Environment Notes

Water Cycle

Water Cycle

Water cycle, also known as the hydrological cycle, is a continuous process by which water circulates through the Earth’s atmosphere, land, and oceans. It is a fundamental concept in environmental science because it plays a crucial role in the distribution of water resources, weather patterns, and climate regulation. The water cycle consists of several key processes:

1. Evaporation: This is the process by which water changes from a liquid to a gas or vapor. It occurs when water from oceans, rivers, lakes, and other bodies of water absorbs heat from the sun and turns into water vapor, which rises into the atmosphere.

2. Transpiration: Similar to evaporation, transpiration is the process by which water vapor is released into the atmosphere from the leaves of plants. Together, evaporation and transpiration are often referred to as “evapotranspiration.”

3. Condensation: As water vapor rises and cools in the atmosphere, it changes back into liquid form, creating clouds. This process is known as condensation. The tiny droplets of water in clouds combine to form larger droplets, which can eventually lead to precipitation.

4. Precipitation: When water droplets in clouds become heavy enough, they fall back to the Earth’s surface as precipitation in the form of rain, snow, sleet, or hail, depending on the temperature conditions.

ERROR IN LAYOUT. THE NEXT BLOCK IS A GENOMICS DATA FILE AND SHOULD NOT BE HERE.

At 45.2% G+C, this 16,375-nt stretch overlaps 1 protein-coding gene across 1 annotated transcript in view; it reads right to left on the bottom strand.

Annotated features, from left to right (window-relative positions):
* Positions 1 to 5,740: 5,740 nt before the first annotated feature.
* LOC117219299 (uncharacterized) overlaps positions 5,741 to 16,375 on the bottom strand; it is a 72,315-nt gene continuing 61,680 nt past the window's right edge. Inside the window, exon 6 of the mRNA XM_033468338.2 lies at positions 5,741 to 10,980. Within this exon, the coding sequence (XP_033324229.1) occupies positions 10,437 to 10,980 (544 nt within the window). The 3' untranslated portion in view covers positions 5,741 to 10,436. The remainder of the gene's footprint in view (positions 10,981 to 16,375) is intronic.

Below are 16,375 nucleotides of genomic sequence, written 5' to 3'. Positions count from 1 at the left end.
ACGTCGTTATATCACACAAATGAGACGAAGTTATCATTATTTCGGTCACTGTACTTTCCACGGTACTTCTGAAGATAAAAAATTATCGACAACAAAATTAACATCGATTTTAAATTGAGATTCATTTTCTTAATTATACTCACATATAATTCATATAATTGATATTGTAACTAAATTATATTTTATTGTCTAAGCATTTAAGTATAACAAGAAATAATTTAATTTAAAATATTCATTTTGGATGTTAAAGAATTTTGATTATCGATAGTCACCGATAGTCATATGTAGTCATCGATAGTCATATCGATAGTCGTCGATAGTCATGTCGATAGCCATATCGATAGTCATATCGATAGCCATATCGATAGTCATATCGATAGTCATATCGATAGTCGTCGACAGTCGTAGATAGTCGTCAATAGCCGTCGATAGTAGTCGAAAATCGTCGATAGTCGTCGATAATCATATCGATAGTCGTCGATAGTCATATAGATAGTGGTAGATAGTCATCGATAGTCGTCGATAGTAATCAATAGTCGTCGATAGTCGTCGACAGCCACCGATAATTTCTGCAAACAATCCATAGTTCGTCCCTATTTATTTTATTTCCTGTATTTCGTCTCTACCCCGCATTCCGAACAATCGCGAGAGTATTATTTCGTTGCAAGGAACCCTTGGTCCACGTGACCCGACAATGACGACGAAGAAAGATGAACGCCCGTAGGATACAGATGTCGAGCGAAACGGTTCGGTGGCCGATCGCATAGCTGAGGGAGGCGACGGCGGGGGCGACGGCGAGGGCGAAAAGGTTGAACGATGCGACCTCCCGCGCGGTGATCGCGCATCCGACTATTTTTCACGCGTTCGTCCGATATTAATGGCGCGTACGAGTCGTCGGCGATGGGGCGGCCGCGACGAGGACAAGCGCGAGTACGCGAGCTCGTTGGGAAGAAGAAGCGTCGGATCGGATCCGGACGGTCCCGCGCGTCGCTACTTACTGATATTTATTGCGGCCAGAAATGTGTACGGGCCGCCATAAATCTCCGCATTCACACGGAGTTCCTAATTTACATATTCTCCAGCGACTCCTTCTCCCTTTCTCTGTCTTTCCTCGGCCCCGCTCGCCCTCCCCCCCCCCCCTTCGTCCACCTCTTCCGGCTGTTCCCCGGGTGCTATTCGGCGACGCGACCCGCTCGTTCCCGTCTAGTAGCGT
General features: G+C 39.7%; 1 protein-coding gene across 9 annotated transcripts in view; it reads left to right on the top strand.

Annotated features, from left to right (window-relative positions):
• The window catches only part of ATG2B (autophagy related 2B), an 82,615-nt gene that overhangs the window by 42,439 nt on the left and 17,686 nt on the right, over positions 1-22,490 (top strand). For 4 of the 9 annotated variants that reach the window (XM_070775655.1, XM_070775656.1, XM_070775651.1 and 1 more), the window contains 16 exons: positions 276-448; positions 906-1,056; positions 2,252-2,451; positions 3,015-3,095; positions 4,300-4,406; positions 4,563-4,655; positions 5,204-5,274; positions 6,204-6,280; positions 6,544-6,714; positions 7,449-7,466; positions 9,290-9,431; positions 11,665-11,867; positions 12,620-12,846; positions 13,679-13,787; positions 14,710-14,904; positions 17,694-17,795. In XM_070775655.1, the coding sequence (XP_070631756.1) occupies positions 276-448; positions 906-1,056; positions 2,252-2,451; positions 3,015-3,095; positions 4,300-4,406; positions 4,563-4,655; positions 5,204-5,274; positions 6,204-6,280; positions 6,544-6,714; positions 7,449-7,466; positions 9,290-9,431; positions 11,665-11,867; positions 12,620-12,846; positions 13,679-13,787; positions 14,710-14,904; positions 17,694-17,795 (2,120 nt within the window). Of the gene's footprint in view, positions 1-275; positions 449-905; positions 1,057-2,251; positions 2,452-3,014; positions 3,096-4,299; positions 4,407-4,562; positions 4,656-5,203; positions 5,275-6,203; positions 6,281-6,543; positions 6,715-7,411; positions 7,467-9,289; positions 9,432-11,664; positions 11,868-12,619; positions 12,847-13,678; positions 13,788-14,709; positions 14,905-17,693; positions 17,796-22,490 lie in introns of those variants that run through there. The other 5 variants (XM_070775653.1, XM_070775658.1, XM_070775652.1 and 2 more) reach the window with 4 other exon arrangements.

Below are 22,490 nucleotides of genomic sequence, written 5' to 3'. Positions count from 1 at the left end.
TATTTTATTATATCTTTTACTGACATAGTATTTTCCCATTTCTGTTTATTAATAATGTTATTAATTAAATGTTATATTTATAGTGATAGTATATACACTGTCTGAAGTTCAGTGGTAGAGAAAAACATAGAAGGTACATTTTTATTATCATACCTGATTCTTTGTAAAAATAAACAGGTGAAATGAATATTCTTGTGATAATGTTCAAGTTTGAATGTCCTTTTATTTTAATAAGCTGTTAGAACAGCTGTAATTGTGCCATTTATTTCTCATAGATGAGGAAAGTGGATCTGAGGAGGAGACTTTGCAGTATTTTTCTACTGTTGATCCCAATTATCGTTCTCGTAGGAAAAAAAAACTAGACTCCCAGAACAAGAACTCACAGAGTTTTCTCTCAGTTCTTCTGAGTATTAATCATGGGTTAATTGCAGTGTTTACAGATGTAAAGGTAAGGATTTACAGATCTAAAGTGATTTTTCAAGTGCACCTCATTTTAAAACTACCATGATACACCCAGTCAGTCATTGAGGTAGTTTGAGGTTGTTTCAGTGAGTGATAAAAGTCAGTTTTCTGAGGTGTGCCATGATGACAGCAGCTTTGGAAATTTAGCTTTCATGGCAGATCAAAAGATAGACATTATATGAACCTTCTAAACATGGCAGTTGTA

5. Infiltration and Percolation: Some of the water that falls as precipitation is absorbed into the ground through infiltration. It then moves downward through the soil in a process called percolation, replenishing groundwater supplies.

6. Runoff: Water that does not infiltrate the ground flows over the surface and is called runoff. This water eventually makes its way into rivers, lakes, and oceans. Runoff can also collect pollutants from the land and carry them into water bodies.

7. Collection: This is the final stage of the water cycle, where water gathers in large bodies such as oceans, lakes, and rivers, from where it can evaporate and start the cycle over again.

The water cycle is a closed system, meaning no water is lost in the process; it is continually recycled. However, the distribution and availability of water can vary greatly in different parts of the world and at different times, leading to issues such as droughts and floods. Understanding the water cycle is crucial for managing water resources sustainably and addressing these challenges.

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